April 27, 2023

#ThrowbackThursday – 27 April

As one looks back on the elaborate rise and fall of nations, a sense of drama can unfold for the observer. And what is drama without a stunning soundtrack to highlight the twists and turns of life?

Join us as we look at the inspiring moments which took place on 27 April throughout history.

1810 – A Note Which Would Echo Around the World

In 1810, Ludwig van Beethoven was truly beginning to find his stride in the world of music. Based in Vienna, Austria, the composer had created a name for himself both locally and internationally.

On 27 April, Beethoven is believed to have composed his renowned score: “Für Elise”, also known as “For Elise” in English. However, the musician elected to not make the piece public, stashing it away amongst his other belongings where it would stay for the rest of his life, which came to an end 17 years later, in 1827. The composition remained undiscovered for another 40 years, until 1867, when it was published.

During this time, Beethoven struggled with hearing loss and incredibly enough, some of his best known pieces of work were written during his final years when he was considered completely deaf.

The elaborate piece of music sparked considerable speculation amongst musicologists as they debated as to who the infamous “Elise” muse truly was. However, a more recent theory suggests that the piece was actually created for academic, Ludwig Nohl, and the original dedication for the piece was misread due to poor handwriting.

Unfortunately, the original manuscript has since been lost, leaving the true identity of Elise to the hallowed tombs of time.

1960 – Viva la Indépendance!

In a narrow strip between African nations Ghana and Benin, you’ll find the fierce nation of Togo. The country has a tumultuous history: having originally been home to the Ewe people, it was colonised by Germany in the late 1800s.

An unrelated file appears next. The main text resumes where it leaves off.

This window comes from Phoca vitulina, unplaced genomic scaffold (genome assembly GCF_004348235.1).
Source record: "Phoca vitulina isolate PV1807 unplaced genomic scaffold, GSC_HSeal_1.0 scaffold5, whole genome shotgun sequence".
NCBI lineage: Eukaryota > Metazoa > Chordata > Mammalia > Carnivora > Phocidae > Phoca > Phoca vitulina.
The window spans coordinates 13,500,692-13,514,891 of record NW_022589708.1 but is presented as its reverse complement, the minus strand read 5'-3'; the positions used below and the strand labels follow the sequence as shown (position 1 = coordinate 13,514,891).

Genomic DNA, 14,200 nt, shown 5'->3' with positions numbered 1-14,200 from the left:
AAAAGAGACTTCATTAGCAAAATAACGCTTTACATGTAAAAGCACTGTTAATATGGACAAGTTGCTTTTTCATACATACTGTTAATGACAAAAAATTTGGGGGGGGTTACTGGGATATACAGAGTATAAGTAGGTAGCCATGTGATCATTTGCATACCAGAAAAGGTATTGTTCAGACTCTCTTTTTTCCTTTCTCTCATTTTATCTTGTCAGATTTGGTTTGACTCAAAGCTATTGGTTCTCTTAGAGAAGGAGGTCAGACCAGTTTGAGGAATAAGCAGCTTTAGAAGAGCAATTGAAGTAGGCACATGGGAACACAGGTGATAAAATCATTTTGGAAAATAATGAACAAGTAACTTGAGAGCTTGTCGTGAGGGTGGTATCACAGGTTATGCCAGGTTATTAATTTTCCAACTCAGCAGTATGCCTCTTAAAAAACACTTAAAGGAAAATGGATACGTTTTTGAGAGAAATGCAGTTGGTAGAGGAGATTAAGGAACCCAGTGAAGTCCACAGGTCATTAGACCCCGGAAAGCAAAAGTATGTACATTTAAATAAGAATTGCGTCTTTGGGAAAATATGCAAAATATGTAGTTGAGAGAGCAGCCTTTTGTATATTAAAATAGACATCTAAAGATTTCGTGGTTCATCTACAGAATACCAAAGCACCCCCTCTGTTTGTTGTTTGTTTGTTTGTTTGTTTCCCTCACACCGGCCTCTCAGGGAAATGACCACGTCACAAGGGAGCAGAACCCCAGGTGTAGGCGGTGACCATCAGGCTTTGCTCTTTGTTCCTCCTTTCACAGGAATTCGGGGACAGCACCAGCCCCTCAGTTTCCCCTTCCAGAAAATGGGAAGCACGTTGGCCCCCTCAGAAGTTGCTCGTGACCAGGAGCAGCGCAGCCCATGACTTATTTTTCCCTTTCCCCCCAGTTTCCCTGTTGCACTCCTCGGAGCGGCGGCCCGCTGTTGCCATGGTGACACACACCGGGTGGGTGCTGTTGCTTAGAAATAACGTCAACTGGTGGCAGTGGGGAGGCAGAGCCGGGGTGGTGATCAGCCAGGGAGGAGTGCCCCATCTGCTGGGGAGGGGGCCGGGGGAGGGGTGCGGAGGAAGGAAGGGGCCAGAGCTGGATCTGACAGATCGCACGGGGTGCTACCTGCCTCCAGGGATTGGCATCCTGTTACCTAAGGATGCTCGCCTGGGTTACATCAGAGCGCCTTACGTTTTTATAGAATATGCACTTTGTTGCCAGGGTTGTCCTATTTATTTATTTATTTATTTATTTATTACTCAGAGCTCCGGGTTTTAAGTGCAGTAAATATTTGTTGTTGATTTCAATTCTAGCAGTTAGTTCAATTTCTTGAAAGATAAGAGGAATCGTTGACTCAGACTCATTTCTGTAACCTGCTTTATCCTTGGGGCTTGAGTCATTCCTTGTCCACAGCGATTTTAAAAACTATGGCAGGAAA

By the early 1900s, the French and British forces invaded the country, and took over as new, co-rulers of the people. For a while, the western part of the country was under the control of Britain while the eastern part was under the control of France.

The western portion of the country was merged with its neighbour – which was The Gold Coast at the time – and together, they formed what is now known as Ghana in 1957. The eastern portion of the country remained under French rule until it became an autonomous republic in 1956.

Elections held under the guidance of the United Nations in April 1958 made it clear that Togo favoured complete independence and rejected external ruling. Two years later, on 27 April 1960, the country was officially declared independent.

1994 – “A Democratic and Free Society”

Like its northern neighbour, South Africa has its own tumultuous history to be told, a significant portion of which is dominated by colonialism, segregation and white minority rule. In the mid 1600s, Dutch settlers arrived in the coastal region of what is now known as Cape Town, Western Cape. Nearly 200 years later, in the 1800s, British settlers arrived to stake their own claim on the land.

In 1948, an all-white National Party gained power of the government, implementing their own agenda upon the ruling of the country. Just two years later, the apartheid system became ingrained into the country’s laws and racial segregation was an enforceable point of society.

Resistance against the system took place in many forms across the years, of which one of the best known is renowned freedom fighter, Nelson Mandela, who campaigned against the brutal regime alongside the African National Congress (ANC). Mandela was arrested for his efforts in 1962, and remained imprisoned for 27 years.

After significant campaigning and tense negotiations between the civilians and government, the first non-racial democratic elections were held in 1994, on 27 April. Of the country’s 22.7 million eligible voters, 19.7 million voted. The ANC won the election with 62.65% of the vote, placing Mandela in charge of the country that had once considered him their “most wanted fugitive”.

The 27th of April is currently an auspicious day for South Africans, who use the annual public holiday to contemplate the past, plan towards the future and gather with their neighbours on “Freedom Day”.

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